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A Culture, Not Your Costume

Halloween is upon us! Although this spooky season it not my personal favorite, I recognize that it is one of the few times it’s socially acceptable for people of all ages to creatively express themselves and obtain candy from kind strangers. I would never want to suppress anyone’s imagination, but I do want to offer caution.

With Halloween in particular, cultural appropriation and racism are often capitalized upon– even if the intentions are not explicit. For those who might not be familiar with these concepts, you may have heard the slogan, “Our culture is not your costume.” This statement is a profound proclamation that individuals of specific cultural or racial demographic groups do not want to see their traditions appropriated by a member of the majority population. The most recognizable example is probably a Native American or Indian costume. Individuals might be drawn to colorful headdresses or the combination of unique clothing, which seems harmless, right? However, this costume in particular marks the long history of oppression Native Americans have faced at the hands of Whites. Therefore, it is very offensive to appropriate their culture as a costume because their ancestral experiences of pain, murder, and exploitation are nothing to display for show.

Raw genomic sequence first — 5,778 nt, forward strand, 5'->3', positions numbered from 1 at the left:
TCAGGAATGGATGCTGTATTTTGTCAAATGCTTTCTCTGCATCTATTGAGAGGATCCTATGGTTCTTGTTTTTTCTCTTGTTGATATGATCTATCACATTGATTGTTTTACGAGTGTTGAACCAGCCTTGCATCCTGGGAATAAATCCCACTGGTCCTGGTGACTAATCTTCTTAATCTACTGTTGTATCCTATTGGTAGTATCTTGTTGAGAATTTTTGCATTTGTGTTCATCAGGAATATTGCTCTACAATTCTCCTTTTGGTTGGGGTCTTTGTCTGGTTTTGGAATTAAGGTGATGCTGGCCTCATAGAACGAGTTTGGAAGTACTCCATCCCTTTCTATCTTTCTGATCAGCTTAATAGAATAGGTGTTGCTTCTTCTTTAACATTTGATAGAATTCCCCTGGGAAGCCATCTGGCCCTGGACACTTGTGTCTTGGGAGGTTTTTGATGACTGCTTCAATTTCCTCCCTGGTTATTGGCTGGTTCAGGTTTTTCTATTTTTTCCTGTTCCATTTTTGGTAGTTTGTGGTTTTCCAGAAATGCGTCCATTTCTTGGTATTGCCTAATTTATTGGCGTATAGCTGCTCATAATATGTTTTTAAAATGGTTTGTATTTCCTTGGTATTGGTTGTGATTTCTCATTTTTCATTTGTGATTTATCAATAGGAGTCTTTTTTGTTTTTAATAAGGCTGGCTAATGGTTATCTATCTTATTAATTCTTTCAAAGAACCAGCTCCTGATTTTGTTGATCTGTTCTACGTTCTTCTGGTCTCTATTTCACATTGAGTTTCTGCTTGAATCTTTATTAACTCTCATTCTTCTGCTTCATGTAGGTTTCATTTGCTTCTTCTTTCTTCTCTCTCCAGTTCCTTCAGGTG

Another example is ‘black-facing,’ or a non-Black person painting their face black to articulate the race of a recognizable icon like Michael Jordan. This is also quite hurtful to African Americans, who have also endured a painful history of detriment and oppression.

In short, check your privilege and ensure that your costume represents an aspect of dominant culture that will not offend minority groups. If you choose to resist my advice rooted in a sociological context, you are welcome to do so. However, prepare yourself for the potential to have a conversation with someone who finds your ‘costume’ disrespectful.

Until next time, HCXO!

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